18. Trichromatic theory of color vision • Show a color (pink) • All three cones types respond (fire) • Cone type most responsive to red fires most • Cone types most responsive to green and blue fire less • INTERPRETATION of pattern is pink

  19. Examples of color perception

  20. Trichromatic theory and color blindness • How does color blindness result according to theory? • Selective color blindness • Problems for the trichromatic theory • After images

  21. The opponent process theory • Photochemicals in cones arranged in opposed pairs • Red-Green • Blue-Yellow • Black – White • Colors oppose one another • When see red prevents from seeing green

  22. The opponent process theory

  23. Opponent process theory • Explanation for after images

  24. Factors affecting color blindness • Gender • Race • Age

  25. Hearing • General questions same as for vision (and all other senses) • What is adequate stimulus ? • How does adequate stimulus get transduced (cause action potential) • Physical properties map on to perceptual characteristics

  26. Adequate stimulus • Changes in air pressure • Tuning fork example • Compression and expansion of air molecules

  27. Physical properties of sound • Changes in air pressure can be fast or slow • Many or few cycles (compression-expansion) per second (Hertz –Hz) • Frequency • Air pressure changes can be high or low • Amplitude • Measured in decibels (after AGB)

  28. Physical and perceptual properties of sound

  29. Relationship between physical and perceptual features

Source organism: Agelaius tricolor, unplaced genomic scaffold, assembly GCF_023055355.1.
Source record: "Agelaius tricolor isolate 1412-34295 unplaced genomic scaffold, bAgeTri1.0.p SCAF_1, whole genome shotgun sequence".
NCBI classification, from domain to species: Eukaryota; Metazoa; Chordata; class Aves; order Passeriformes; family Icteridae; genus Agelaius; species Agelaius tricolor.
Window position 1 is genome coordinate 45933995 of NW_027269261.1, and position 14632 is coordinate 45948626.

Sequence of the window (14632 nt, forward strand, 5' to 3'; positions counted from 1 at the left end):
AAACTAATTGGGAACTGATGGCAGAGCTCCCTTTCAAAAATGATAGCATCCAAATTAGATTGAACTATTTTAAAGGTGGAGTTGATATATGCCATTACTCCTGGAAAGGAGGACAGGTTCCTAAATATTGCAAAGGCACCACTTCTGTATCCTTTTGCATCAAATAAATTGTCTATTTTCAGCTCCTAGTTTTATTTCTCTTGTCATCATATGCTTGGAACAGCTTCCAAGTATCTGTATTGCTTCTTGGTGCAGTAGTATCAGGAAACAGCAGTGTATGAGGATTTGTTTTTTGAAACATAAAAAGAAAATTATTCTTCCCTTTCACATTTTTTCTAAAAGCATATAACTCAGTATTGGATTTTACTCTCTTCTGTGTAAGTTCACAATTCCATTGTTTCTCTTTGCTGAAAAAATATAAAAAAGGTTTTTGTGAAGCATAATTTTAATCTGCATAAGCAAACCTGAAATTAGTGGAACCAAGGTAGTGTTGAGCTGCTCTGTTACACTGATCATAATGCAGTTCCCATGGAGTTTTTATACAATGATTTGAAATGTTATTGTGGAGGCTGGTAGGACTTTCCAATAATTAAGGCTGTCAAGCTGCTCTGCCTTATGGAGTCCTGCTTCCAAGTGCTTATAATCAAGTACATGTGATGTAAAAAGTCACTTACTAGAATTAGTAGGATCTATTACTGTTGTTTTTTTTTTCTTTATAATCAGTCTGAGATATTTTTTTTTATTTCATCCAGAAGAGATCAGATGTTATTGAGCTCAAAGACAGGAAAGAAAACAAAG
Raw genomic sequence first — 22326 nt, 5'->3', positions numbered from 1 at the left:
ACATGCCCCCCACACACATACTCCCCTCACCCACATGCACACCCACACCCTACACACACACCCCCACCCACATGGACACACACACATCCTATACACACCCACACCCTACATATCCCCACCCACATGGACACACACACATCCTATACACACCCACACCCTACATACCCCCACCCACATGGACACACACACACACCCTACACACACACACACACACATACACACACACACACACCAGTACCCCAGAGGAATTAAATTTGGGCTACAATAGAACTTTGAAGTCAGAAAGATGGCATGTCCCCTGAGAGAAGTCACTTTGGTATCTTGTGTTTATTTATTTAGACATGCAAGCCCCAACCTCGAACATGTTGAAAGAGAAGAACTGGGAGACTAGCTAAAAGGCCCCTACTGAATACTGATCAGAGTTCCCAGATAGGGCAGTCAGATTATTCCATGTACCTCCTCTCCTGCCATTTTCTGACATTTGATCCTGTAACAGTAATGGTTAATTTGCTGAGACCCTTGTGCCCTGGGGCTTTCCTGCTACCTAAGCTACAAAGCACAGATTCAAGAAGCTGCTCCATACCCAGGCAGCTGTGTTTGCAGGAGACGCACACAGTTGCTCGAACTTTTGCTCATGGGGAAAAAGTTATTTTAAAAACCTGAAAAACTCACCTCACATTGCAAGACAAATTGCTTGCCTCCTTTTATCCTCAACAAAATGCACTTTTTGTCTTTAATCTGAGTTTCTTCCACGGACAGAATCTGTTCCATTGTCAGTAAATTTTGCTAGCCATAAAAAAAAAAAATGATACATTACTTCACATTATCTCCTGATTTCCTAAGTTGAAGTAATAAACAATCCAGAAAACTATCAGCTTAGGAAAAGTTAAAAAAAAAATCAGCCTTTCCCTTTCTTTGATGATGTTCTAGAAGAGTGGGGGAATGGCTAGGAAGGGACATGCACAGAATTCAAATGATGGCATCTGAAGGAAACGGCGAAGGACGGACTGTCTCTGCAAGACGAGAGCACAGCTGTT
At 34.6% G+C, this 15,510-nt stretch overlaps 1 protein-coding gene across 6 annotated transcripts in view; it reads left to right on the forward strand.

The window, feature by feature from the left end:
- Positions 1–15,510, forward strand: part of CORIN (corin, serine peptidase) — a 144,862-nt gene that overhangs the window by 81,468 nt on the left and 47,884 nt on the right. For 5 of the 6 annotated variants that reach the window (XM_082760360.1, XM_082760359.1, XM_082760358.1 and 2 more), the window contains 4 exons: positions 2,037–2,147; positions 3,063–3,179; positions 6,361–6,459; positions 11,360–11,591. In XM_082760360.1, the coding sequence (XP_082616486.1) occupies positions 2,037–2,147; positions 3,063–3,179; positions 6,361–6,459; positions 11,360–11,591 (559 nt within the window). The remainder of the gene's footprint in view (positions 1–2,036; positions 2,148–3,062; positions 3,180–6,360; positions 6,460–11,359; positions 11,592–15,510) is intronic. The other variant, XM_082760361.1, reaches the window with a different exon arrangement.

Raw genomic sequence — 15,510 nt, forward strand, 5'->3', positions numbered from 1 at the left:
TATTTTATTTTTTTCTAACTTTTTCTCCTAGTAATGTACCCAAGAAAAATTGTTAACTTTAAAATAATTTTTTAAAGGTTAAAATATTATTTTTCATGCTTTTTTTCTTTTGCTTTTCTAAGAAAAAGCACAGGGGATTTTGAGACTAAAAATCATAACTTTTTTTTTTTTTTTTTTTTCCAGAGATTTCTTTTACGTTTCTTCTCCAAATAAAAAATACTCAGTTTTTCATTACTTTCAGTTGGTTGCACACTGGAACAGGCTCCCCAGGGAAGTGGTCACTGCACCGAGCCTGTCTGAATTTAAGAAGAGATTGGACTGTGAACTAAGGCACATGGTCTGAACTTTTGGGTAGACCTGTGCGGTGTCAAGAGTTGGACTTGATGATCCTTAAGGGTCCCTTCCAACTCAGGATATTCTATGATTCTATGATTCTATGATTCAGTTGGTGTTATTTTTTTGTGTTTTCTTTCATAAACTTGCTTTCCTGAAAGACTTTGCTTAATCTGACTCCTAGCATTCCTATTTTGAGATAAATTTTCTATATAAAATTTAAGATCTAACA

30. Different pitches 10,000 (10 kHz) 2000 Hz 200 Hz 16,000 Hz

  31. Species differences in perceiving frequencies

  32. Changes in loudness Base sound 10 dB louder 20 dB louder 30 dB louder

  33. How to buy stereo speakers

  34. Decibel value of some sounds

  35. Pinna

  36. The outer ear Pinna • Pinna • External auditory canal

  37. The middle ear Pinna • Tympanic membrane (ear drum) • Ossicles – hammer, anvil and stirrup

  38. The inner ear Pinna • The cochlea- filled with fluid not air • Basilar membrane • Hair cells on the basilar membrane

  39. Hair cells

  40. Transduction in the auditory system • Changes in air pressure enter the external auditory canal • Vibrate the tympanic membrane • Vibrate the ossicles • Ossicles “bang” on the cochlea • Movement of fluid in cochlea • Bending of hair cells

  41. The process of auditory transduction

  42. Hearing without hair cells • Cochlear implants • Electrodes implanted in cochlear next to auditory nerve • Microphone (on belt) receives sound and transmits to electrodes • Electrodes directly stimulate the auditory nerve

  43. Cochlear implants

  44. Cochlear implants • What do they sound like? Normal Implant

  45. Cochlear implants • Who should get them • Potential disadvantages • Controversy in deaf community

  46. Factors that can affect hearing • Things that can’t control • Age • Gender • Things that can control • Noise • Duration and amplitude both important • Frequency • What frequencies important for speech • What frequencies noise damages • Environmental noise vs. loud music • “walkman” phenomenon

  47. Damaged hair cells